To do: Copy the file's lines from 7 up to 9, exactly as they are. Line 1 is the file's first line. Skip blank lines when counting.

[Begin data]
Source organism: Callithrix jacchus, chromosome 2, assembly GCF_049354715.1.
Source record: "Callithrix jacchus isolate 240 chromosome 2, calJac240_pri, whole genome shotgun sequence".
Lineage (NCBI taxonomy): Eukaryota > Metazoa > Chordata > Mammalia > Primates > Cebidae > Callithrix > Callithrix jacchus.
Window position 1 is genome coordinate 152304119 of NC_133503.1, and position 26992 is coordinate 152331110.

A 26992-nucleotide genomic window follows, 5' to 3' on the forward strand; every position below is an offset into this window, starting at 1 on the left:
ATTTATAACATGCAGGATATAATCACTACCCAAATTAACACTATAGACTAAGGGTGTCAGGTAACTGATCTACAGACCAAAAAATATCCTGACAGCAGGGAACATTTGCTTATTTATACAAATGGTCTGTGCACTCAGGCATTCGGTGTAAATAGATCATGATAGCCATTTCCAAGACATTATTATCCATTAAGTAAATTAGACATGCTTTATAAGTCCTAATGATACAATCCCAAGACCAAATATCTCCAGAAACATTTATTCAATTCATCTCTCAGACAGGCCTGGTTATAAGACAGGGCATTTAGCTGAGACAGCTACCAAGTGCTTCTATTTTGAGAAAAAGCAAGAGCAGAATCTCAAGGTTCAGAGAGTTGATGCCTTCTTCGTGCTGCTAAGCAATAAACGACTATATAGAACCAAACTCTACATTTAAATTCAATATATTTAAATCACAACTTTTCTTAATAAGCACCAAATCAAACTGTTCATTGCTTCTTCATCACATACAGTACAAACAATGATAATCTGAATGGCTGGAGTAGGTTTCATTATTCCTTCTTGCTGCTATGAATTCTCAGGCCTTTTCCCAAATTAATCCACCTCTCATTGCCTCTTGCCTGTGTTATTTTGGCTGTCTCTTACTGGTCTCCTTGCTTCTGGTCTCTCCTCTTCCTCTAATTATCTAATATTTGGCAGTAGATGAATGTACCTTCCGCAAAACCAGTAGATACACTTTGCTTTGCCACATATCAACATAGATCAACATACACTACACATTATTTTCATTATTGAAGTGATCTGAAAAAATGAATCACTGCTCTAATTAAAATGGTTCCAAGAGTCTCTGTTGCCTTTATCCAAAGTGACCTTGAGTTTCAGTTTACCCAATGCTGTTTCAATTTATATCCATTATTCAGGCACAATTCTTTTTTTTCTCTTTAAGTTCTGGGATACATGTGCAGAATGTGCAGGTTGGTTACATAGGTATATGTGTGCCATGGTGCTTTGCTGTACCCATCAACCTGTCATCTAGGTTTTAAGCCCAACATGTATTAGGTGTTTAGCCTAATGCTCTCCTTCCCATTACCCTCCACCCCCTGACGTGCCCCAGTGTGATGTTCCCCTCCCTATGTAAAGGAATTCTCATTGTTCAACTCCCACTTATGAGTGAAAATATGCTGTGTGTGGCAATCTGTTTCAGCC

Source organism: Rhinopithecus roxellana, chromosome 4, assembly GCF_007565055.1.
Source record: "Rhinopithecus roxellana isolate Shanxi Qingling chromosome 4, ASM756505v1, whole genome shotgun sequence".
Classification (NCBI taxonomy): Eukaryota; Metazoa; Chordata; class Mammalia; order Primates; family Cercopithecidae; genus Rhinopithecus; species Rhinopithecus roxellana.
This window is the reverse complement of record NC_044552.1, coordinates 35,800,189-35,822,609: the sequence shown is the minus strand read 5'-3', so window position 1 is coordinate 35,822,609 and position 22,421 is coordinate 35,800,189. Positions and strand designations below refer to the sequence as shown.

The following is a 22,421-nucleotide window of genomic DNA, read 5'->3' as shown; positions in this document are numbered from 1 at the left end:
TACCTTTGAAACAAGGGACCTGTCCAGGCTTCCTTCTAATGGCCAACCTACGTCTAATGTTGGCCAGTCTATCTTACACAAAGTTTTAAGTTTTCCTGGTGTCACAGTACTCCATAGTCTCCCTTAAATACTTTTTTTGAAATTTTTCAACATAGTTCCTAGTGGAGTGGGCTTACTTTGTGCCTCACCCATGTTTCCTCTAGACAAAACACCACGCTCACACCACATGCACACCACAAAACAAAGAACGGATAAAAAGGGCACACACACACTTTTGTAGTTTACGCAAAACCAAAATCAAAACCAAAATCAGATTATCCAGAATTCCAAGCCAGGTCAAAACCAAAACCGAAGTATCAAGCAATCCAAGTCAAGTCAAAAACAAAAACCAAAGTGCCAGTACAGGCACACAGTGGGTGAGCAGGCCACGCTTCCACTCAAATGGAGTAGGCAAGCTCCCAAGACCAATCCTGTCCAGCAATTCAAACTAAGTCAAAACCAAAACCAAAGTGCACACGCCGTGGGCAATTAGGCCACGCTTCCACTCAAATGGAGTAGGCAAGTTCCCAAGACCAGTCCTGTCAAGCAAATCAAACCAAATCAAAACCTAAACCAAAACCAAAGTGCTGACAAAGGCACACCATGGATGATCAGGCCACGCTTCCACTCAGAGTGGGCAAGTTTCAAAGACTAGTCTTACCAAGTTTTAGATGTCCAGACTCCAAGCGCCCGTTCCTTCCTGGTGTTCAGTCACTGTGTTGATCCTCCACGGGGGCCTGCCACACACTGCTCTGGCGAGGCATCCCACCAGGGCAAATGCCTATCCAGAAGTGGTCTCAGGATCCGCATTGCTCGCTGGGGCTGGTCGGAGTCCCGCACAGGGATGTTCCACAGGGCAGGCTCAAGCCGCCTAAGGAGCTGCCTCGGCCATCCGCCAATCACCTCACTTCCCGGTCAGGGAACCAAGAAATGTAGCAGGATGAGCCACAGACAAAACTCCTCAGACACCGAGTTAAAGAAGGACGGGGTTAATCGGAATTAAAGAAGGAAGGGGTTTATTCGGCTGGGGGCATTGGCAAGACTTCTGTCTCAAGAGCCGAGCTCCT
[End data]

Source organism: Rhinopithecus roxellana, chromosome 4, assembly GCF_007565055.1.
Source record: "Rhinopithecus roxellana isolate Shanxi Qingling chromosome 4, ASM756505v1, whole genome shotgun sequence".
Classification (NCBI taxonomy): Eukaryota; Metazoa; Chordata; class Mammalia; order Primates; family Cercopithecidae; genus Rhinopithecus; species Rhinopithecus roxellana.